Friday, December 5, 2014

High Anxiety Review

I'm a big fan of Alfred Hitchcock's movies. Psycho might be one of my all time favorite movies. I recently discovered that one of my favorite comedy film makers, Mel Brooks, made a hilarious "tribute" to some of Hitchcock's films called High Anxiety (1977). I can thank The Q Filmcast for introducing me to this hilarious bit of cinema. As a comedy film, it's pretty good. As a spoof of more than ten Hitchcock films, it's something along the lines of amazing.
Renowned Harvard psychiatrist Dr. Richard H. Thorndyke (Mel Brooks) conceals a fear of heights, or High Anxiety. Thorndyke takes over as the new director of the PsychoNeurotic Institute for the Very, Very Nervous after the last director dies under suspicious circumstances. He soon finds himself to be in the company of some very strange colleagues including Nurse Diesel (Cloris Leachman), a charge nurse with a dark sneer and a tendency toward domination; Dr. Montague (Harvey Korman), a psychiatrist with a closeted habit of his own; and Victoria Brisbane (Madeline Kahn), the eccentric daughter of a patient at the institute. Thorndyke heads to a psychiatry conference where he is framed for murder. Thorndyke must confront his own psychiatric condition in order to clear his name, save the Institute, his reputation, and his own sanity.
I've been telling friends and colleagues that I saw High Anxiety and have tried to introduce them to the movie's premise. Most of them have already heard about it and seen it. While I'm a fan of both Hitchcock and Brooks, I haven't seen the entirety of their filmographies, but you'd think I'd have heard about this movie related to the two directors. High Anxiety spoofs The Birds, Psycho, North by Northwest, and Vertigo and makes references to many others. Hitchcock wasn't involved in the making of the movie, but Brooks held a private preview of the movie for Hitchcock to see his reaction. When Hitchcock walked out at the movie's end without saying a word, Brooks feared that Hitchcock hated the movie. But days later Hitchcock sent a congratulatory case of wine to Brooks, knowing that Brooks was a wine connoisseur. Evidently Hitchcock himself got a kick out of High Anxiety on some level.
The Hitchcock references are many and cleverly woven into the story and dialogue. The location of the phone booth scene beneath the Golden Gate Bridge is Fort Point, the same location a critical scene in Vertigo was filmed. Brooks hired the actual bird handler from The Birds to work on the bird scene in this movie. As a tribute to the Roger O. Thornhill character in North by Northwest who never reveals his middle name, Richard H. Thorndyke in High Anxiety is hesitant to reveal his middle name. In another tribute to Hitchcock, Dr. Thorndyke is told that a "Mr. MacGuffin" changed his hotel room reservation. Hitchcock's MacGuffins were objects or devices which drove the plot but which were otherwise inconsequential and could be forgotten once they had served their purpose. There are a couple of nods to Psycho as well; Psycho has one of the most famous murder scenes which has already been spoofed many times over in other media, so you just know there's going to be some kind of a "shower scene" in this one, and it doesn't disappoint.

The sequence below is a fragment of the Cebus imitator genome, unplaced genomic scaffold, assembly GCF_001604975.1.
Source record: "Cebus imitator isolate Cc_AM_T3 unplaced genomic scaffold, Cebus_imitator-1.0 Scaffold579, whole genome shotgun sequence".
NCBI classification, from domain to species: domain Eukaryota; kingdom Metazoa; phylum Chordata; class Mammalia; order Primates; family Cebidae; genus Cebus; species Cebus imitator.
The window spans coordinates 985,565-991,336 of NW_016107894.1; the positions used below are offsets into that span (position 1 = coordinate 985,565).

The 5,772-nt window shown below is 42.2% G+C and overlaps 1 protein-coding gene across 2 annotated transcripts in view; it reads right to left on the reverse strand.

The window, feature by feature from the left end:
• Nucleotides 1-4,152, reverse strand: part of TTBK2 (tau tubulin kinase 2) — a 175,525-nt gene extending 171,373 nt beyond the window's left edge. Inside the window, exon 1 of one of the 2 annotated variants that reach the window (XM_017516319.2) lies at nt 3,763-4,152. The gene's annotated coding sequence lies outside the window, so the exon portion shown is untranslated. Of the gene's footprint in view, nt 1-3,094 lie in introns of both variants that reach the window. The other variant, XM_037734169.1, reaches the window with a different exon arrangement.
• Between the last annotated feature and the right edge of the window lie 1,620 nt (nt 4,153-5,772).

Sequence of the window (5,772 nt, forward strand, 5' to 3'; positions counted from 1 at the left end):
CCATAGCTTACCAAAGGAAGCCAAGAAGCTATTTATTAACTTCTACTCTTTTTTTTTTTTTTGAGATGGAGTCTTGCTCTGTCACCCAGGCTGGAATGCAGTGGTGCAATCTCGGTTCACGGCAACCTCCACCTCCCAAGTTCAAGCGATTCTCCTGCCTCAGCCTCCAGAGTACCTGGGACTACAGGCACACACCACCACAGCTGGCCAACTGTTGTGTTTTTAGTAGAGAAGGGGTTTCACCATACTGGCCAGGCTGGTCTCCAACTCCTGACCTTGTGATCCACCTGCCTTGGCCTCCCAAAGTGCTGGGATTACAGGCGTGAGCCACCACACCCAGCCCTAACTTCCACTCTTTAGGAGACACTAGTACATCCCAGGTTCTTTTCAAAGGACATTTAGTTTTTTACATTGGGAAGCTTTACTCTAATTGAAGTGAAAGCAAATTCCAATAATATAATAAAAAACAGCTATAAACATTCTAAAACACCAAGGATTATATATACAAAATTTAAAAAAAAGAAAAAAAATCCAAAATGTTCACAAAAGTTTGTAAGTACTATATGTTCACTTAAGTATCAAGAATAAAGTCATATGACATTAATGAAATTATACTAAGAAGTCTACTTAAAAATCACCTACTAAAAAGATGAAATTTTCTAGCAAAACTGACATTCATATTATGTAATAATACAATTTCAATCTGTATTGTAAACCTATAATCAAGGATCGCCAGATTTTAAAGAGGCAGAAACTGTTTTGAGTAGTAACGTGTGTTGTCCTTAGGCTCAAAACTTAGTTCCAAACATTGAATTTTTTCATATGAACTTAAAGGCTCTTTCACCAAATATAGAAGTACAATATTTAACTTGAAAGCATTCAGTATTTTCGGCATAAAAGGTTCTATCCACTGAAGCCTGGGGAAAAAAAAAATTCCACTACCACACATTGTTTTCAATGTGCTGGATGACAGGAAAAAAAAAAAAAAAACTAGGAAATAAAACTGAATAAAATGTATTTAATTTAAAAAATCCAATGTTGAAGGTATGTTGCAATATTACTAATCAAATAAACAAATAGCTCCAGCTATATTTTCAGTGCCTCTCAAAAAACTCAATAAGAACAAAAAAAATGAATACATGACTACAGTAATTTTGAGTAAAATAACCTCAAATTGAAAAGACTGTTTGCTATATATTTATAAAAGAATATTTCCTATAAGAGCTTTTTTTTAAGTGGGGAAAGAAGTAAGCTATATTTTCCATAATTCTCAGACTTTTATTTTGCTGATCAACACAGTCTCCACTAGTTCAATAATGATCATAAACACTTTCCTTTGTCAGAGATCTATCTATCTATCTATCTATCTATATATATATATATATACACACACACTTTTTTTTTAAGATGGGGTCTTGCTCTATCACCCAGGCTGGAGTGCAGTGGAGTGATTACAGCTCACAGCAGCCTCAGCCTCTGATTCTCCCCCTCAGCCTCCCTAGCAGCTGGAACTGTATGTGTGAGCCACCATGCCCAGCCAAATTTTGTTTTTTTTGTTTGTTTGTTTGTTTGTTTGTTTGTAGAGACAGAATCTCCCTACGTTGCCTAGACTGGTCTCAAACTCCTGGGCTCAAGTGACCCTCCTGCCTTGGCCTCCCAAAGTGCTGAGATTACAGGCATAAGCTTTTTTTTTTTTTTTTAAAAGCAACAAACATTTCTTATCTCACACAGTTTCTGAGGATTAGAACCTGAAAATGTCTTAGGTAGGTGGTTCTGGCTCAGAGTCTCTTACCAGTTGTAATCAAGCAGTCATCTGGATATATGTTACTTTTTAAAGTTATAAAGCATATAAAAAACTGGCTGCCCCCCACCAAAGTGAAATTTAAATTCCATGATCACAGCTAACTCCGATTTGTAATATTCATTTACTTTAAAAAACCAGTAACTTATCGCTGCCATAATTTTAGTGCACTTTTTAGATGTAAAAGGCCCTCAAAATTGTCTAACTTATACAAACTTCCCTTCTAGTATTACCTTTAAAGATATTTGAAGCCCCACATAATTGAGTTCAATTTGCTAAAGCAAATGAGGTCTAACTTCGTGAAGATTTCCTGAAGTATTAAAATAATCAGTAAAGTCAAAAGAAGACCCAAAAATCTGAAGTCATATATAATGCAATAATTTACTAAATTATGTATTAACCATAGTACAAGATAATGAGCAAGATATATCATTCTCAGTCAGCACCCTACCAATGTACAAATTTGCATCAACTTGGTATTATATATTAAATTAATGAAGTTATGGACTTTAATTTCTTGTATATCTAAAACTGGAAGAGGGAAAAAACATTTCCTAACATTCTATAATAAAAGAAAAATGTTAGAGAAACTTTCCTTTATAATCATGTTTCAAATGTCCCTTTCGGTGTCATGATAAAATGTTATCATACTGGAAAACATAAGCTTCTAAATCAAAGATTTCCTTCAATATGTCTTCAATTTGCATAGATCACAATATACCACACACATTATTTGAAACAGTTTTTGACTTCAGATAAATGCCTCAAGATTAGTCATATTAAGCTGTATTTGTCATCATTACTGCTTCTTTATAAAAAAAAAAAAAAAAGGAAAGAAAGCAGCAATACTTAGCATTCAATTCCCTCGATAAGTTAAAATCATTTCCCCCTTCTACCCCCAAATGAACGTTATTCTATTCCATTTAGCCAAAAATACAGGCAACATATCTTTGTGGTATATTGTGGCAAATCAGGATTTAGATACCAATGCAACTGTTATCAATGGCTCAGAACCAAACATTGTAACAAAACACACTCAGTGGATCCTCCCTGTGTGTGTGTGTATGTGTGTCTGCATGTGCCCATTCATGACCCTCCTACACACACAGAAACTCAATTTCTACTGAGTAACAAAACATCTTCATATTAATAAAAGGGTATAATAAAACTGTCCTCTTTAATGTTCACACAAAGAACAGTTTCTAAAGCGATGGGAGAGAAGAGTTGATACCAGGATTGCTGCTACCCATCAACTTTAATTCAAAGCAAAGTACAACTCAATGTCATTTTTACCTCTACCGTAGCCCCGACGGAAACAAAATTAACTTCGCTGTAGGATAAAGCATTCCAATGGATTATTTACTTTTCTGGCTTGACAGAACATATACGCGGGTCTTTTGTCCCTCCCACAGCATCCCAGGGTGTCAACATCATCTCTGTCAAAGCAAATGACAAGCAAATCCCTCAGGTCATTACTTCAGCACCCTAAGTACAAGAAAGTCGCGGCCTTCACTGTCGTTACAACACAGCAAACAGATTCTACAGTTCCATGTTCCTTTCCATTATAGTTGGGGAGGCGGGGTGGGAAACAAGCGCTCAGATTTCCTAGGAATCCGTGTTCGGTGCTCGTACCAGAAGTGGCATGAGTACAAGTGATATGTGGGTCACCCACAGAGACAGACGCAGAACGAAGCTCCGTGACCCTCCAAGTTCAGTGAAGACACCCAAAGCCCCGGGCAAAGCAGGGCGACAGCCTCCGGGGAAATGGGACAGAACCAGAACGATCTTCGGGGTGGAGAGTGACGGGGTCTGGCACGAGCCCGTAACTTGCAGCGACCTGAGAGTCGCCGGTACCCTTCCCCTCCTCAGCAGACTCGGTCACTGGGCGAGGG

The humor is mostly good, as is Brooks' usual fare. There are some witty set ups to ridiculously silly punch lines. There's also some highly juvenile gags that you simply can't help but chuckle at. The movie also includes some crude humor here and there, which usually garners an eye roll from me. The movie is rated PG and while some of the crude humor suggests something dirtier, at face value it's pretty clean for a Brooks movie. For example, at the psychiatry conference Thorndyke is asked some questions about psychosexual development according to Freud. Right after he begins to answer, a conference attendee enters with his two children apologizing for their presence because he couldn't find a babysitter. Thorndyke continues to awkwardly lecture on the topic of sexual development while using kid-friendly vocabulary for the human anatomy which makes him sound like a buffoon. You're probably okay watching this with small children present since you'll get the underlying joke that will completely go over kids' heads. This was released before the PG-13 rating was created.
Comedy movies usually don't lend themselves to deep or interesting stories. High Anxiety isn't any different. The story is used mostly as a means of delivering a bunch of silly jokes, which it does exceedingly well. But as a story, there is a lot that is left unresolved and seems non-sequitur. It's a fun movie, but it isn't Mel Brooks' best. That's probably why I hear about Young Frankenstien, Spaceballs, and The Producers a lot more than High Anxiety. But you can't deny that High Anxiety is a good movie. Brooks put a whole lot of work into it; he was the lead role, director, producer, co-writer, and for the title song he was both composer and lyricist. You can't tell me that's not impressive.
High Anxiety is a good, funny Mel Brooks movie. Brooks has such a unique style that his movies are almost a genre unto themselves; this movie is no different. All the Hitchcock references are fun to watch for. You don't need to be an avid Hitchcock fan to appreciate High Anxiety, but many of the gags will be even funnier if you have seen a number of Hitchcock films. It's not Brooks' best movie, but I think it's worth seeing for a good laugh. As of writing this, High Anxiety is on NetFlix Instant Play; it's worth catching there. It's only worth purchasing if you're already a Mel Brooks fan.

What is your favorite Mel Brooks movie? Comment below and tell me why!

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